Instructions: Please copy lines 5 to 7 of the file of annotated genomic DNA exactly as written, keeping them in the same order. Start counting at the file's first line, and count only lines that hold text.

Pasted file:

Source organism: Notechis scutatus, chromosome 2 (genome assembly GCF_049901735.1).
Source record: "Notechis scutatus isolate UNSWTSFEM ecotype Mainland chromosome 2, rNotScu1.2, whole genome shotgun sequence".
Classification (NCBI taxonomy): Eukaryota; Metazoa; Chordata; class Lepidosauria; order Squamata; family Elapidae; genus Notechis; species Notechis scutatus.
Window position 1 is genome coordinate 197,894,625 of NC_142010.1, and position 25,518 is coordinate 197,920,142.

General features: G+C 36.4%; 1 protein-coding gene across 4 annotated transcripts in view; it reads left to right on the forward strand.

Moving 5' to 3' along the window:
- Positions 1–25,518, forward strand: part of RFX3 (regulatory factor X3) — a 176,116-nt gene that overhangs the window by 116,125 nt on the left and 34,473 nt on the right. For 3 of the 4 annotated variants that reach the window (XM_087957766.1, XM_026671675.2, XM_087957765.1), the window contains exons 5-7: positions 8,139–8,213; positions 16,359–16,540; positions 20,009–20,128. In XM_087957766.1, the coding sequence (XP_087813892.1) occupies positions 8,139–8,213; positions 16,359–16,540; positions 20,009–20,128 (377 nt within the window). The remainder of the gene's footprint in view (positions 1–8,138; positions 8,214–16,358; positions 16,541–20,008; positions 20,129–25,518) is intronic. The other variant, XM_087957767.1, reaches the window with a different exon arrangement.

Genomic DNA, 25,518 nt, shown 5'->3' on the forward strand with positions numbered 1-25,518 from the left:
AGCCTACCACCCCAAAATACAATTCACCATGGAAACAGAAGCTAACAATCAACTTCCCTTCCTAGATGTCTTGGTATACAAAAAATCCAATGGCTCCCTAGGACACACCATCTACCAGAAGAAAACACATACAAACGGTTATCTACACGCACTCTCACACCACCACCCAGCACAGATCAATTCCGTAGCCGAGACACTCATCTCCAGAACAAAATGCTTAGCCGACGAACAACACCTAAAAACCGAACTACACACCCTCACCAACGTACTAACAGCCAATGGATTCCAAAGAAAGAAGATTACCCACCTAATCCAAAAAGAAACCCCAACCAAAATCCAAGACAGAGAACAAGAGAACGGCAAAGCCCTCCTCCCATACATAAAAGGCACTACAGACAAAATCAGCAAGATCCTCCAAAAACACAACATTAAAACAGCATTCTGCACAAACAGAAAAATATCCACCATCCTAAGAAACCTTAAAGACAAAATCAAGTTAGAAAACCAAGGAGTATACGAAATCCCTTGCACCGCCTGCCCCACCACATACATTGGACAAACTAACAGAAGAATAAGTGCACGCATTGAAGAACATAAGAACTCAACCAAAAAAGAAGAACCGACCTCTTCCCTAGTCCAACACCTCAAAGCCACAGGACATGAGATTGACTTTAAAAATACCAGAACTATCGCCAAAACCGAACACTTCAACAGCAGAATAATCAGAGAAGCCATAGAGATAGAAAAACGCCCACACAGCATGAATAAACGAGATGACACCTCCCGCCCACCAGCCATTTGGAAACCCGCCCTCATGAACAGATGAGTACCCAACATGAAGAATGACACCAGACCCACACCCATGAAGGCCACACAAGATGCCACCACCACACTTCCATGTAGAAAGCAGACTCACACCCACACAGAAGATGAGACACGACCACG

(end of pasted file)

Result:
General features: G+C 36.4%; 1 protein-coding gene across 4 annotated transcripts in view; it reads left to right on the forward strand.

Moving 5' to 3' along the window:
- Positions 1–25,518, forward strand: part of RFX3 (regulatory factor X3) — a 176,116-nt gene that overhangs the window by 116,125 nt on the left and 34,473 nt on the right. For 3 of the 4 annotated variants that reach the window (XM_087957766.1, XM_026671675.2, XM_087957765.1), the window contains exons 5-7: positions 8,139–8,213; positions 16,359–16,540; positions 20,009–20,128. In XM_087957766.1, the coding sequence (XP_087813892.1) occupies positions 8,139–8,213; positions 16,359–16,540; positions 20,009–20,128 (377 nt within the window). The remainder of the gene's footprint in view (positions 1–8,138; positions 8,214–16,358; positions 16,541–20,008; positions 20,129–25,518) is intronic. The other variant, XM_087957767.1, reaches the window with a different exon arrangement.